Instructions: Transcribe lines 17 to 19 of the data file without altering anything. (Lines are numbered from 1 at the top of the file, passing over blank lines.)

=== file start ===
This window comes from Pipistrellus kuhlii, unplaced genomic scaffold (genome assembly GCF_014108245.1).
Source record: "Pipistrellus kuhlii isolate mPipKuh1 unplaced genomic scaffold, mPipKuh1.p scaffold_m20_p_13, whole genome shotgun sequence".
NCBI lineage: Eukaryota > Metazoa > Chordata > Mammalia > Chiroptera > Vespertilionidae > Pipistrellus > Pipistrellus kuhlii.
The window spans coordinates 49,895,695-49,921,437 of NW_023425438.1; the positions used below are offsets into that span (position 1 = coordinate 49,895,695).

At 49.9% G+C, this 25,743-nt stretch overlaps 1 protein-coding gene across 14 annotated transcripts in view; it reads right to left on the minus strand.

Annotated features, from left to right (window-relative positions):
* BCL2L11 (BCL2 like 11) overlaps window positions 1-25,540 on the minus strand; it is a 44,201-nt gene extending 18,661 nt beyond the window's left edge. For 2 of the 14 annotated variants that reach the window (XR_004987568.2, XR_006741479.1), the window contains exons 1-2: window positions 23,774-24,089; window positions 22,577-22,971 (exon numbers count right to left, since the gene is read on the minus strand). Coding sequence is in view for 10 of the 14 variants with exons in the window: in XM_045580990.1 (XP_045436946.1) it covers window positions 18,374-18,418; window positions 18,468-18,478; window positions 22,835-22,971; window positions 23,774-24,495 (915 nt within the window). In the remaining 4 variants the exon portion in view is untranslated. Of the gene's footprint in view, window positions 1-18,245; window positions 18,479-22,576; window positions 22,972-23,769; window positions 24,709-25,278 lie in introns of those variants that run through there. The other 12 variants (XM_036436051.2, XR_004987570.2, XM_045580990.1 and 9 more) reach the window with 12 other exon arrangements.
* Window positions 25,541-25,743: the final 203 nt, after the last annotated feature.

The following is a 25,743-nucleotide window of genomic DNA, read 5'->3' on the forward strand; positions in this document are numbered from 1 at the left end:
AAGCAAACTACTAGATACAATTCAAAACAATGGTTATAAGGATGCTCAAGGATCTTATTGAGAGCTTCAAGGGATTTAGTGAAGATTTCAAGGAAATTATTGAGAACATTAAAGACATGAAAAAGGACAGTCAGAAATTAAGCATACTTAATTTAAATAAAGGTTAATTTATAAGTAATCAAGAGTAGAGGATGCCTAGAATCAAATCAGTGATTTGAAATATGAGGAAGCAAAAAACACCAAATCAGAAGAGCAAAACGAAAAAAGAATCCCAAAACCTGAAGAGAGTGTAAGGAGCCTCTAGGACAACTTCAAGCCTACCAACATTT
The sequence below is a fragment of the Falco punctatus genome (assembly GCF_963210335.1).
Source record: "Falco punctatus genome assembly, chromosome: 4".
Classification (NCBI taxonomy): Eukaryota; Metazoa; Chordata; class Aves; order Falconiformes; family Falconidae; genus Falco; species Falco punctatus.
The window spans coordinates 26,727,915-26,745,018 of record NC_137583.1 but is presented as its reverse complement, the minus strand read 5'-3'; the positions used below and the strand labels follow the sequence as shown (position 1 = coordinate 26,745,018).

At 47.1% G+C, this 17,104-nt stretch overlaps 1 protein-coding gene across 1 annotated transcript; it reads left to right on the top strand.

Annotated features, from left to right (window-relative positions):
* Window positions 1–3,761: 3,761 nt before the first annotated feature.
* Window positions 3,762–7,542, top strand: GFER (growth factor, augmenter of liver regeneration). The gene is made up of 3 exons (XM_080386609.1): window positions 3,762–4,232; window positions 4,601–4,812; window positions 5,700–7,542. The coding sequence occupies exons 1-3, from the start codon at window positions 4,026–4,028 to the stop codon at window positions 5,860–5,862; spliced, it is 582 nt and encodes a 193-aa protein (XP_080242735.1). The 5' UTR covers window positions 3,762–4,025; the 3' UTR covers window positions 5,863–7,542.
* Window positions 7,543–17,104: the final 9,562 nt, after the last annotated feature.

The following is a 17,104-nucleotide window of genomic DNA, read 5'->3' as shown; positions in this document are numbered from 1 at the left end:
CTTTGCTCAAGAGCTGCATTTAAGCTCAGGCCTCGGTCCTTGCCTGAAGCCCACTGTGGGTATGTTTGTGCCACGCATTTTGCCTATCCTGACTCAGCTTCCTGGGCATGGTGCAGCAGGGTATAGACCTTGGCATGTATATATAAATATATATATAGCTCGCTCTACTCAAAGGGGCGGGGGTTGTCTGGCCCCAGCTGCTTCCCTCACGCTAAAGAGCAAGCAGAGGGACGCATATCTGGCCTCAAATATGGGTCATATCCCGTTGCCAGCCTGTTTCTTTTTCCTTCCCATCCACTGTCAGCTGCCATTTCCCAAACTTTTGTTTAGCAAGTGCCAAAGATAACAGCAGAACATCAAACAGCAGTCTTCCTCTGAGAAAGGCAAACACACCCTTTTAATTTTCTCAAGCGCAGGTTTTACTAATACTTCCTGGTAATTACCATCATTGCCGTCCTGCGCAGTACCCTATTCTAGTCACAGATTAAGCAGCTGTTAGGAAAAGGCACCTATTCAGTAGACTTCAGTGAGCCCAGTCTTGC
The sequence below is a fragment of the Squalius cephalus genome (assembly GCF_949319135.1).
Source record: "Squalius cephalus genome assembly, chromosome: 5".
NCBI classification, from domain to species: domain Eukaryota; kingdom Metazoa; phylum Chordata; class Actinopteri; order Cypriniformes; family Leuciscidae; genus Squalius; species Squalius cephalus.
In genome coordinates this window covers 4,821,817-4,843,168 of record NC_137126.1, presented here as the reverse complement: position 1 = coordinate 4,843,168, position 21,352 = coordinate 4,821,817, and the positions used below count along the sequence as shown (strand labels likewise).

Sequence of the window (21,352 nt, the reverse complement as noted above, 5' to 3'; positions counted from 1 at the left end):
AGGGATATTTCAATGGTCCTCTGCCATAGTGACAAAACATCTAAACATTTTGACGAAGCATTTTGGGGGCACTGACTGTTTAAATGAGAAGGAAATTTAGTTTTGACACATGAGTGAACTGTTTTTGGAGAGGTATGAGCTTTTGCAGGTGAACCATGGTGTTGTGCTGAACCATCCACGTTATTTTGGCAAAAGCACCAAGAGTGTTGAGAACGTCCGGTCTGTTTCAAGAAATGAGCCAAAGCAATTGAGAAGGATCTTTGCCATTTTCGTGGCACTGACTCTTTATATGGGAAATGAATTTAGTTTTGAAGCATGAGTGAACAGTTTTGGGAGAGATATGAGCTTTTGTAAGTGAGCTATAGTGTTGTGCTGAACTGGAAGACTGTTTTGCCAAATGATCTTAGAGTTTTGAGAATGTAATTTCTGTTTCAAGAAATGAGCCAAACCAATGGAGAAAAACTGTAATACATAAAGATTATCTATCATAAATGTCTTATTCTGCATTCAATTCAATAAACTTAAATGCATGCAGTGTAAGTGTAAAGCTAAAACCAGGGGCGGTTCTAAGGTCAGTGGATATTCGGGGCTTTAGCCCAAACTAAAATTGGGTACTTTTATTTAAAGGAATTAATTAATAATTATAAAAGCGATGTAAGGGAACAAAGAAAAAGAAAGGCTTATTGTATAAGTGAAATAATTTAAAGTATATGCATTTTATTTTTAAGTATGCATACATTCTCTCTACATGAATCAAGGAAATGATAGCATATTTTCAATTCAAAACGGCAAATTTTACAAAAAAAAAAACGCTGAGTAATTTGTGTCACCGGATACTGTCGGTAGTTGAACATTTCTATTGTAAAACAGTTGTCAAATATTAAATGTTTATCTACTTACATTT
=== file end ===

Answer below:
* Window positions 1–3,761: 3,761 nt before the first annotated feature.
* Window positions 3,762–7,542, top strand: GFER (growth factor, augmenter of liver regeneration). The gene is made up of 3 exons (XM_080386609.1): window positions 3,762–4,232; window positions 4,601–4,812; window positions 5,700–7,542. The coding sequence occupies exons 1-3, from the start codon at window positions 4,026–4,028 to the stop codon at window positions 5,860–5,862; spliced, it is 582 nt and encodes a 193-aa protein (XP_080242735.1). The 5' UTR covers window positions 3,762–4,025; the 3' UTR covers window positions 5,863–7,542.
* Window positions 7,543–17,104: the final 9,562 nt, after the last annotated feature.